Perfect World confirms Chinese Dota2 server beta coming in March


At the Perfect World annual company party, it has been confirmed that the Chinese servers for Dota2 will debut in a limited beta fashion in March of this year.

Additionally, audio work is mostly complete, with only a small portion being in need of redoing… lastly, it was also mentioned that they are indeed making some compromises for the visual effects in order to more quickly get the game approved and ready to go live on servers.



Dota2 localization (somewhat predictably) meets further problems in China


After supposed issues with the voice work for Chinese Dota2 thus far, we have another, perhaps more predictable problem potentially on our hands…

After we entered 2013, rumors and leaks from various sources have all pointed towards a March debut of Perfect World Dota2 servers in China. And, two waves of beta codes sent out from Perfect World also hint at this.

However, now the longstanding practice of ‘harmonization’ of Western games for the Chinese market has now come to rest its shadow upon Dota2 in China — it has been revealed that, due to the game’s content being deemed overly violent and bloody, it has stalled in the Chinese censor approval process, and thus it remains uncertain whether this will delay the debut of Dota2 Chinese servers.

above: Steam chat suggesting that Skeleton King will be one to be ‘harmonized’, as his current model has no flesh, and thus violates the government’s ban of depicting skeletons in media

And in reality, there have been quite a few big-name Western games that met varying degrees of censorship after coming to China, such as the famous World of Warcraft changing its skeletons to much ‘meatier’ models, so here are our guesses for Dota2’s changes before it can go live in China:

1. Skeletons ‘harmonized’ — Skeleton King, Clinkz, etc
2. Names ‘harmonized’ — various hero names
3. Blood color changed — change the color of blood splashes, for example Phantom Assassin’s effect
4. Icons altered — seems like there are many places for this in Dota2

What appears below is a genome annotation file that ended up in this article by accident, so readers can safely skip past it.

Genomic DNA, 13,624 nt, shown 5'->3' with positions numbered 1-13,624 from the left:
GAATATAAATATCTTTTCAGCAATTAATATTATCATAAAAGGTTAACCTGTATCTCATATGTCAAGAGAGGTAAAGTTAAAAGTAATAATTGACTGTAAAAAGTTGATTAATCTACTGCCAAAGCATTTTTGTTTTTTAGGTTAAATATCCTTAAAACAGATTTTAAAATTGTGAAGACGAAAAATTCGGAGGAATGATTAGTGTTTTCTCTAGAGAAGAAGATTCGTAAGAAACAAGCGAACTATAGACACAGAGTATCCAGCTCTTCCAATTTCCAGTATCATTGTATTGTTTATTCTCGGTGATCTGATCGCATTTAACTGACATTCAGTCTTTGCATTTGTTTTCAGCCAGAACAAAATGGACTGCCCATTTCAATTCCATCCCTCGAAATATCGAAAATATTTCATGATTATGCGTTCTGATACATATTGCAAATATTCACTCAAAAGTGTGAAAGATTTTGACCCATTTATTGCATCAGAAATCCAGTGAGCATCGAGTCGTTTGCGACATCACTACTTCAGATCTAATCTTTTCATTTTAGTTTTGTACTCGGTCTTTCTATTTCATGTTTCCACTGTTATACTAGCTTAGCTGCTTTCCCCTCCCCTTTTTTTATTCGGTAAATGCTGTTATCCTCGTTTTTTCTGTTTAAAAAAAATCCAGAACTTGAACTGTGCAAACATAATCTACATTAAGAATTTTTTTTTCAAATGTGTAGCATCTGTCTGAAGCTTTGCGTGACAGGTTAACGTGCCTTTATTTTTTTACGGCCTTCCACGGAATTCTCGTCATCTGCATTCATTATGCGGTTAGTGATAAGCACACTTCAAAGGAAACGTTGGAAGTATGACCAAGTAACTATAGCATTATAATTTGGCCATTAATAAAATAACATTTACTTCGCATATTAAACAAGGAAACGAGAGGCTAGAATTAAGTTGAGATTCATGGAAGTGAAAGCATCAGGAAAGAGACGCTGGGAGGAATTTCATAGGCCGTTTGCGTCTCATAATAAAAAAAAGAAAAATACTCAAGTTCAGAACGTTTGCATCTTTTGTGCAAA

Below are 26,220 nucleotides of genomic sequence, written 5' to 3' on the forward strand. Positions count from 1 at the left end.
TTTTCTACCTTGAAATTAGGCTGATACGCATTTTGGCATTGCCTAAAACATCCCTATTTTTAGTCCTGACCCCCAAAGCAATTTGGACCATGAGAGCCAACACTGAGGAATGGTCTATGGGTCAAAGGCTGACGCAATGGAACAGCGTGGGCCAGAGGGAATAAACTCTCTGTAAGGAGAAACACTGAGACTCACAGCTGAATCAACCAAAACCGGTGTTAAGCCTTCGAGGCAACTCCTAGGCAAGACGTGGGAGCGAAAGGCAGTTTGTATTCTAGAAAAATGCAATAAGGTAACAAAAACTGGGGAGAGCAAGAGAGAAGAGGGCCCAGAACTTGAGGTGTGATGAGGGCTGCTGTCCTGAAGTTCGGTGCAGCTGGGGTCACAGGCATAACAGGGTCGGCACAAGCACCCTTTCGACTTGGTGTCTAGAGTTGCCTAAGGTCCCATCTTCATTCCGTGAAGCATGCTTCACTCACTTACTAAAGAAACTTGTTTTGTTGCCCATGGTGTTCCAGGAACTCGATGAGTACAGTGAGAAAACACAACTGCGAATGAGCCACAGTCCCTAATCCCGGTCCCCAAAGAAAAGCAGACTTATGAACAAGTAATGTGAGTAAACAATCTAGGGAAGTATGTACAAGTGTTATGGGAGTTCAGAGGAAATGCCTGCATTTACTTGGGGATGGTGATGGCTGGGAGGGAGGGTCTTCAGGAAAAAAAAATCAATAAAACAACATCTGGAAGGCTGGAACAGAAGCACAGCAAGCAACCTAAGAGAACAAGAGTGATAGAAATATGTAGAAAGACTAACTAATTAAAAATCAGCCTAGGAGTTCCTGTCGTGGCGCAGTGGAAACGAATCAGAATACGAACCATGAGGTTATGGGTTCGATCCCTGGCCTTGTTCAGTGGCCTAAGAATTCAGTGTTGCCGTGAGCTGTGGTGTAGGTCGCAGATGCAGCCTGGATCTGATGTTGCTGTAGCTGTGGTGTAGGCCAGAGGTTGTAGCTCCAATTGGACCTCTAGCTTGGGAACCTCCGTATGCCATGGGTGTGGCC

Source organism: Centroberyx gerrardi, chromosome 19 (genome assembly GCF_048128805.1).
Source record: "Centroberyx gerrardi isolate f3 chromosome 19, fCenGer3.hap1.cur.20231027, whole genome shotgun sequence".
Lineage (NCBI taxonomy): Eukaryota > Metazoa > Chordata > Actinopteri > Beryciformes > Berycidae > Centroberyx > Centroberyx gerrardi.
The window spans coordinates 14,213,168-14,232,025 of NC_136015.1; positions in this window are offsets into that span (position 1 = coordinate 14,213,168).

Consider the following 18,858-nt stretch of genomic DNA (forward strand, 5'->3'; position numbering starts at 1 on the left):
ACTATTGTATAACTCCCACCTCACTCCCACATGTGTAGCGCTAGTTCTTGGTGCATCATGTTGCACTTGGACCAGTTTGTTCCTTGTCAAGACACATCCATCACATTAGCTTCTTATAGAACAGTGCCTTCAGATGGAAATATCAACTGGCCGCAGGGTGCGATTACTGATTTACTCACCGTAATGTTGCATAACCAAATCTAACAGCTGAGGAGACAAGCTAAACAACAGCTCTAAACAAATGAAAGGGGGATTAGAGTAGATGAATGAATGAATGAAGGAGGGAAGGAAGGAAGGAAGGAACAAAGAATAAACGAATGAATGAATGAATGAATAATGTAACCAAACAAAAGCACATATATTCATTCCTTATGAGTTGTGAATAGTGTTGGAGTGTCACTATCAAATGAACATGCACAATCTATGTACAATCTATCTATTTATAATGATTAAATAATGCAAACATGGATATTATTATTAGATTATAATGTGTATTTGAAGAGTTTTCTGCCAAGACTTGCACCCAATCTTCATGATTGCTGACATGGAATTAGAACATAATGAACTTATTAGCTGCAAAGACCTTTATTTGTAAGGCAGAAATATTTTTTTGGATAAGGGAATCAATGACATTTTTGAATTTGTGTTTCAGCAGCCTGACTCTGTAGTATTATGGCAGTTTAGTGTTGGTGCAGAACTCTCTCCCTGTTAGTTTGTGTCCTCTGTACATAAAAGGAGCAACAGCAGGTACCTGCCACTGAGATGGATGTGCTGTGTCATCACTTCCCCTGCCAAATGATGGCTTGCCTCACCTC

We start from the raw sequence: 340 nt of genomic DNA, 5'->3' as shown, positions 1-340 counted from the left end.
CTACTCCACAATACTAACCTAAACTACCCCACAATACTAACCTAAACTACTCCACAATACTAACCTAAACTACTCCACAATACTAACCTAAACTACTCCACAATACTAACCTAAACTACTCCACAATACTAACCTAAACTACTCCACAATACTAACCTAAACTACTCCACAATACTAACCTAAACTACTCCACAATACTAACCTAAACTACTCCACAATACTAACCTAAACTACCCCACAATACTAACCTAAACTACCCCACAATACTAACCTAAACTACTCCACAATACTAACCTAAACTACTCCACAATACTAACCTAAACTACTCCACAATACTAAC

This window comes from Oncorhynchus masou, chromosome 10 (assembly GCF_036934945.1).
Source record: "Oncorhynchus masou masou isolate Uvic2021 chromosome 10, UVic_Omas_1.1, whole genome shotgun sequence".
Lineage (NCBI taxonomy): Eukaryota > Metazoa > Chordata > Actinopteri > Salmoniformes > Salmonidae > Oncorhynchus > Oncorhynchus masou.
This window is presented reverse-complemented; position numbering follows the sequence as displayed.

So if this news is true, then it looks like Dota2’s eventual debut in China may be a bumpy ride. And what will Dota2 look like after it undergoes these changes, will players still identify with it? We can only wait and see.

Dotaland note: Heroes such as Undying are unlikely to get through unscathed either, as zombies are also taboo territory. Online reactions from fans to all this have been overwhelmingly negative, with widespread criticism of this practice, which is by now standard in China, yet widely hated. Comments of “our taxes go to waste on such bullshit”, “harmonize my ass”, etc.

Dota2 localization hits a snag? HippoVic has some ‘choice’ words for Chinese voice work thus far…

Welp, ‘choice’ words indeed. In some profanity-laced posts online, HippoVic, a key member of the localization team for Dota2, long-time member of the DotA translation team before that, lashed out on his Weibo accounts earlier, after apparently spending quite a bit of time checking on the progress of Chinese voice work for the game…

Edit: HippoVic has now revealed a few examples, as seen on SGamer, and they are indeed pretty bad translations. Overly literal translations, translations that miss the point, etc. So it is with this background that he is lashing out so violently…

Roughly, from bottom to top, the posts read:

  • “Must not flame… must resist…”
  • “Lacking culture and education is one thing, but resorting to Chinese idioms, such a damn embarrassment. I beg you all to not be so fucking stupid, okay, if you must be a dumbass then fine, but keep it to yourself, don’t make me fix your dumb shit. What have I done to deserve this?”
  • “Rework then, dumb shits! This is what you get for tormenting my ears!”

He has since deleted all but one post from his Tencent Weibo, but his Sina Weibo still has them up, along with another one that says “Thank goodness there’s still me to control quality, or else you bunch of stupid fucks would’ve fucked it all up”.

Previously, we reported that Dota2 would get full localization voice work in China… judging by this arguably extreme reaction, it would seem that the first batch of localization voice work hasn’t passed the test and will need to be reworked.

It is not clear if he is unsatisfied with the quality of the voice work itself, the actual lines and translations, or both. Opinions are mixed on the issue amongst Chinese netizens, with some people glad that he has high standards and is ostensibly trying to avoid the corny voice work that plagues many Chinese games, while others are questioning whether he has a right to so publicly call out others involved in the process.